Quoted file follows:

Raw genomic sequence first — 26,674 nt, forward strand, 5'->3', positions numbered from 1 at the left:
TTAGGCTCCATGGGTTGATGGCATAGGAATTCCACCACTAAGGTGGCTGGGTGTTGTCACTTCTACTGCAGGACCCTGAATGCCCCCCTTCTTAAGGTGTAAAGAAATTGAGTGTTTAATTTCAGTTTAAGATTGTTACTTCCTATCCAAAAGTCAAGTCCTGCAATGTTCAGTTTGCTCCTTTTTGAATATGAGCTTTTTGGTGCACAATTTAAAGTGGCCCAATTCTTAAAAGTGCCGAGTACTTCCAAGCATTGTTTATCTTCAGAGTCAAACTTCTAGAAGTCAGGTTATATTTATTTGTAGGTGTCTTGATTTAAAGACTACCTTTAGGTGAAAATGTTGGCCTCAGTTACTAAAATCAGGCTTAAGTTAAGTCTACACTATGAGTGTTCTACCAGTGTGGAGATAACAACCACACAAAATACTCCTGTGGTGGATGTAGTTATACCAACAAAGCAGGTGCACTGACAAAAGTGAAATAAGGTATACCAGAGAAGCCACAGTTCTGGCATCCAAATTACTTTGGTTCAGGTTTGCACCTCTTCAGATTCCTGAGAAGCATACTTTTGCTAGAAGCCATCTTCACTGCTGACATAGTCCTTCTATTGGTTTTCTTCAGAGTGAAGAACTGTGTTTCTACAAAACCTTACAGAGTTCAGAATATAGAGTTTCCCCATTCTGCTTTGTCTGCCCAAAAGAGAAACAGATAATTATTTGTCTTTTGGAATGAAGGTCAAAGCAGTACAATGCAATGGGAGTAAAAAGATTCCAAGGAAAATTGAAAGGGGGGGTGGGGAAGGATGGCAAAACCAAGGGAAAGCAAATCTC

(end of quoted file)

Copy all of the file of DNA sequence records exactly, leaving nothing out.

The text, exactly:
Raw genomic sequence first — 26,674 nt, forward strand, 5'->3', positions numbered from 1 at the left:
TTAGGCTCCATGGGTTGATGGCATAGGAATTCCACCACTAAGGTGGCTGGGTGTTGTCACTTCTACTGCAGGACCCTGAATGCCCCCCTTCTTAAGGTGTAAAGAAATTGAGTGTTTAATTTCAGTTTAAGATTGTTACTTCCTATCCAAAAGTCAAGTCCTGCAATGTTCAGTTTGCTCCTTTTTGAATATGAGCTTTTTGGTGCACAATTTAAAGTGGCCCAATTCTTAAAAGTGCCGAGTACTTCCAAGCATTGTTTATCTTCAGAGTCAAACTTCTAGAAGTCAGGTTATATTTATTTGTAGGTGTCTTGATTTAAAGACTACCTTTAGGTGAAAATGTTGGCCTCAGTTACTAAAATCAGGCTTAAGTTAAGTCTACACTATGAGTGTTCTACCAGTGTGGAGATAACAACCACACAAAATACTCCTGTGGTGGATGTAGTTATACCAACAAAGCAGGTGCACTGACAAAAGTGAAATAAGGTATACCAGAGAAGCCACAGTTCTGGCATCCAAATTACTTTGGTTCAGGTTTGCACCTCTTCAGATTCCTGAGAAGCATACTTTTGCTAGAAGCCATCTTCACTGCTGACATAGTCCTTCTATTGGTTTTCTTCAGAGTGAAGAACTGTGTTTCTACAAAACCTTACAGAGTTCAGAATATAGAGTTTCCCCATTCTGCTTTGTCTGCCCAAAAGAGAAACAGATAATTATTTGTCTTTTGGAATGAAGGTCAAAGCAGTACAATGCAATGGGAGTAAAAAGATTCCAAGGAAAATTGAAAGGGGGGGTGGGGAAGGATGGCAAAACCAAGGGAAAGCAAATCTC